Most probably Andrew didnt have anything better to write today…

  • islandmiss

    My biggest pet peeve is when I’ve taken the time to visit a business in person, but then a customer who calls on the telephone takes priority over the actual customer who is standing there doing business (me). This has got to be one of the most flawed aspects of what is considered ‘normal’ customer service.

  • stat2899

    Well, that’s good money. I would recommend getting a secretary or an assistant. A well trained and highly efficient secretary can handle the calls in the same manner as the business owner and not only retain business, but often net new business.

  • timjpriebe

    I rarely take calls during meetings. In fact, there’s only been one occassion where I took a call during a meeting, and I told my client ahead of time that I was expecting that call.

  • aneitlich


    Thanks for the questions. The guy does great work, and was very apologetic. He saw me getting impatient, and chose not to charge me for his time (also he did this as he was late to a recent video shoot).

    So that works for me.

    To me, his interruptions were a minor nuisance, not enough to fire anyone over (his recent lateness was a bigger nuisance, since he kept a client of mine delayed, too). But he realized that he wasn’t providing his usual level of service.

    So the point is that minor nuisances add up. Do the best you can to provide impeccable service by focusing on many little and big things.

  • EagleEyesDesign

    Great subject. I would not go back to a professional who took phone calls during a meeting, unless waiting for one special call, and then was quickly done with it. Every interruption ruins my train of thought so much that it’s like having my brain rebooted every time. Painful. Loved working in the Dot Coms but could never go back to that stress of interruptions. Get more accomplished in one day NOW than in a month of an office life.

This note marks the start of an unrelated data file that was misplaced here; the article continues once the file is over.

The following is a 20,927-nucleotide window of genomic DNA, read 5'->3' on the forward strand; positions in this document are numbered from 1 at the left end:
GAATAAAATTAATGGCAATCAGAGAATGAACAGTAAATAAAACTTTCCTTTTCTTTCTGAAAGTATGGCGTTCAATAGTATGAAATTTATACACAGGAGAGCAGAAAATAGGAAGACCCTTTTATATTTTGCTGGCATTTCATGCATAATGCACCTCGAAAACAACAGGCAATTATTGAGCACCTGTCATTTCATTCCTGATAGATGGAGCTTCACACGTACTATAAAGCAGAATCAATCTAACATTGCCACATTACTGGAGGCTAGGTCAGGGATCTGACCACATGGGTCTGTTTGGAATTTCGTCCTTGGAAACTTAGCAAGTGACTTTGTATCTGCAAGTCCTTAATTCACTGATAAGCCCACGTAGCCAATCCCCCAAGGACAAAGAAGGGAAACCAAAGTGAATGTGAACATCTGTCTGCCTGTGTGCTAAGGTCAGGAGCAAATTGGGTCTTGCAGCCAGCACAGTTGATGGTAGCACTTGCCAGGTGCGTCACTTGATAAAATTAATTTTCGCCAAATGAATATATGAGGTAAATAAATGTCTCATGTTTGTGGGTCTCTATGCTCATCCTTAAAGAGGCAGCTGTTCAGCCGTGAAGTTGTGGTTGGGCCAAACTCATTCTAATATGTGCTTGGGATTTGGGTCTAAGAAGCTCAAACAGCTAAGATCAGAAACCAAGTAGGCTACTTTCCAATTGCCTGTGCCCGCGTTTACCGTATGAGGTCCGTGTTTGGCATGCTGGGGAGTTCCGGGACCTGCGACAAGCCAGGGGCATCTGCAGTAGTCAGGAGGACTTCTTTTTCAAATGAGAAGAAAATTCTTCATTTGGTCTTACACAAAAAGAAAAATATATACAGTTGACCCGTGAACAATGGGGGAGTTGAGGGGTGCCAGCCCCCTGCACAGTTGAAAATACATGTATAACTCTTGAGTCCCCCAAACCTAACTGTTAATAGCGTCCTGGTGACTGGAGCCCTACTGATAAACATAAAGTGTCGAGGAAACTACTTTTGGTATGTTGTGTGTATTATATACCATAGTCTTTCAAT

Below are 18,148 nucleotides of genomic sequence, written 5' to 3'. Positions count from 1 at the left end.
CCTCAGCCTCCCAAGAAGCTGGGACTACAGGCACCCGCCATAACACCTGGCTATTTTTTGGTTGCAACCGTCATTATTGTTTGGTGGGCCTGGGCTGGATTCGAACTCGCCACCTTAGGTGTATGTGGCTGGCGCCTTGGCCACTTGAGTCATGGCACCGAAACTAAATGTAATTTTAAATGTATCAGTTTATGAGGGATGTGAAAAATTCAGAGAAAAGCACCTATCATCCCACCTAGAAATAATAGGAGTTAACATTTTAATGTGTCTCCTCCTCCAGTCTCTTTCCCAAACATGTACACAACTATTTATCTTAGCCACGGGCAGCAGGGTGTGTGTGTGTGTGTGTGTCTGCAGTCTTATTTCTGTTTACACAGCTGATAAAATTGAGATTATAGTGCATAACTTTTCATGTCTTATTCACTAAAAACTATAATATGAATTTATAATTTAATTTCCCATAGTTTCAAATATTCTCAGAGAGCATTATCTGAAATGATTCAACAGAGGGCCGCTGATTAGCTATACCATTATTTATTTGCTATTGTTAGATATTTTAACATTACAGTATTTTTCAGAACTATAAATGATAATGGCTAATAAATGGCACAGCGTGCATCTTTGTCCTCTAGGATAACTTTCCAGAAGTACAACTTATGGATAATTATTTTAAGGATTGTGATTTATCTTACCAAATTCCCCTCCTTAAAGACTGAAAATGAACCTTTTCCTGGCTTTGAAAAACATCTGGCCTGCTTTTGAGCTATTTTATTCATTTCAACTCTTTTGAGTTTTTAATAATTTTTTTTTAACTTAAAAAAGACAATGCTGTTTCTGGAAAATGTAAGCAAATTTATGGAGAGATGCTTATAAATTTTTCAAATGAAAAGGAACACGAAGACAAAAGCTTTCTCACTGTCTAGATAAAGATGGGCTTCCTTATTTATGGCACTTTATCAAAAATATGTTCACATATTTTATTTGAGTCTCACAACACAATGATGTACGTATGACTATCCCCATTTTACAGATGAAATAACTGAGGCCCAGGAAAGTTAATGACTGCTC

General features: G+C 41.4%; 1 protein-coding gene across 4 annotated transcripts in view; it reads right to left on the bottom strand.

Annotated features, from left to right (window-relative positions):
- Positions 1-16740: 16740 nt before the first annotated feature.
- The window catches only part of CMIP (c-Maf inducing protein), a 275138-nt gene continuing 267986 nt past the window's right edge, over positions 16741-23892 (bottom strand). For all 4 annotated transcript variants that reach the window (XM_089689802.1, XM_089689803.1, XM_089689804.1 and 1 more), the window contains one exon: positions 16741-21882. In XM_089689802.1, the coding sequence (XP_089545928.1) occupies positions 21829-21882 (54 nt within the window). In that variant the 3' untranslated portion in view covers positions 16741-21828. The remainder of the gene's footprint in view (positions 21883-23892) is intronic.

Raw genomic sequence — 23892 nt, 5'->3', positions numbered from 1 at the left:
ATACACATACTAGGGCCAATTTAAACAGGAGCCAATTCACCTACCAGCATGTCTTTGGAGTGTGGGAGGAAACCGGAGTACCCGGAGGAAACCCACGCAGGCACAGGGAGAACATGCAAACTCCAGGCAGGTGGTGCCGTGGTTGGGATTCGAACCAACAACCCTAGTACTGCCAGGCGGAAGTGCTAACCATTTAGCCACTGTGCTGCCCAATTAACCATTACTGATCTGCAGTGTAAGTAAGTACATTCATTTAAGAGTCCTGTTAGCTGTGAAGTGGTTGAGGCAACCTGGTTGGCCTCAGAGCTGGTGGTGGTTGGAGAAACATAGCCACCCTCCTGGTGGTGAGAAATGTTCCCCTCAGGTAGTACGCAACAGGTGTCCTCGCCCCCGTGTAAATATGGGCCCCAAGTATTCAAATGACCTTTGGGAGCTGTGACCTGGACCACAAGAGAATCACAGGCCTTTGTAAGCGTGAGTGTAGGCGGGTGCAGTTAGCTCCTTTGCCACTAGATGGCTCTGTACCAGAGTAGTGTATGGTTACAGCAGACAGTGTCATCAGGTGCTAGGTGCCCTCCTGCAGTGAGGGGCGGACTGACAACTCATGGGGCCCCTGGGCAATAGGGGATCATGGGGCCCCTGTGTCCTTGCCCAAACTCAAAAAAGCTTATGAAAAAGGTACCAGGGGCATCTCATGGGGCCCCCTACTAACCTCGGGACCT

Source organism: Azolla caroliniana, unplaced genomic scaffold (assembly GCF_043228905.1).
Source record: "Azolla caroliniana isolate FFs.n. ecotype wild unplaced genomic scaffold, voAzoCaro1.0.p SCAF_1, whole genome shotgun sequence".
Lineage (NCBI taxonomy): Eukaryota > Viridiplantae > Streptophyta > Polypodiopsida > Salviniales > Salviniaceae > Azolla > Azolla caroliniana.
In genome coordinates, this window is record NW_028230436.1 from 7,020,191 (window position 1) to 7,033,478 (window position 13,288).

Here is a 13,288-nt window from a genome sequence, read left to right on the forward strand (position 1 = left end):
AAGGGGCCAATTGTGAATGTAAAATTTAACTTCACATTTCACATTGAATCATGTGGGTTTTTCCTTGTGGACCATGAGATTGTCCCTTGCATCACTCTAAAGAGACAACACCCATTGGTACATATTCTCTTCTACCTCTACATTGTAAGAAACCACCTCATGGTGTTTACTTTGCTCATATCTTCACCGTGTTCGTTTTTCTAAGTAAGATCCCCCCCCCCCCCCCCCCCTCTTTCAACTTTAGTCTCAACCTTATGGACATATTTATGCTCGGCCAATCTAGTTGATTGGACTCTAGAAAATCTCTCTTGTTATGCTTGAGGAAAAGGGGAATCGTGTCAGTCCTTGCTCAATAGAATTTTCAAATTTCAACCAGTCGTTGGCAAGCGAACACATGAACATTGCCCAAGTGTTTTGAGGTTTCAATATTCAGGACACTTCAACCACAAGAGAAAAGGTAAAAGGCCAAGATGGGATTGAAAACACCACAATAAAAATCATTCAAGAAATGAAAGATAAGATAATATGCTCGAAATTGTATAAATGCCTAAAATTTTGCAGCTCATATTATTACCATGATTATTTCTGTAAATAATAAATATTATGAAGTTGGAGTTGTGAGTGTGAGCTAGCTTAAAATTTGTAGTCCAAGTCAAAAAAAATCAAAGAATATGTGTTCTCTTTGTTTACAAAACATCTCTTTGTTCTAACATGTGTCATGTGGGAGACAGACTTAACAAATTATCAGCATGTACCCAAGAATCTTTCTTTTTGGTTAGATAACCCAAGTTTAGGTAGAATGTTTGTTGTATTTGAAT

I’ve built my way of life around the simple goal of having a day-long-train-of-thought. I meet clients at lunches and give them 100% of my focus. Work at home office. Email only. No phone. Ringer is off. This will NOT work for anyone else I know, but commenting here in case one other person across the world is struggling and feeling like a failure because of never being able to finish a project. Like I used to feel. Environment, Environment, Environment! – Christina

  • J Wynia

    I operate on the following principle (which I’ve explained to lots of people as it came up).

    My attention is given in direct proportion to the effort put forth by the person receiving it.

    If you have come to my office in person, you have priority over the phone, instant messaging, email and postal mail. This goes on down the line. If I’m on the phone, and you try to instant message me, you will not get a response until I’m off of the phone.

    This means that you are likely to get my voicemail on a busy day, but when we *do* sit down for an hour, you have my undivided attention.

Get the latest in Entrepreneur, once a week, for free.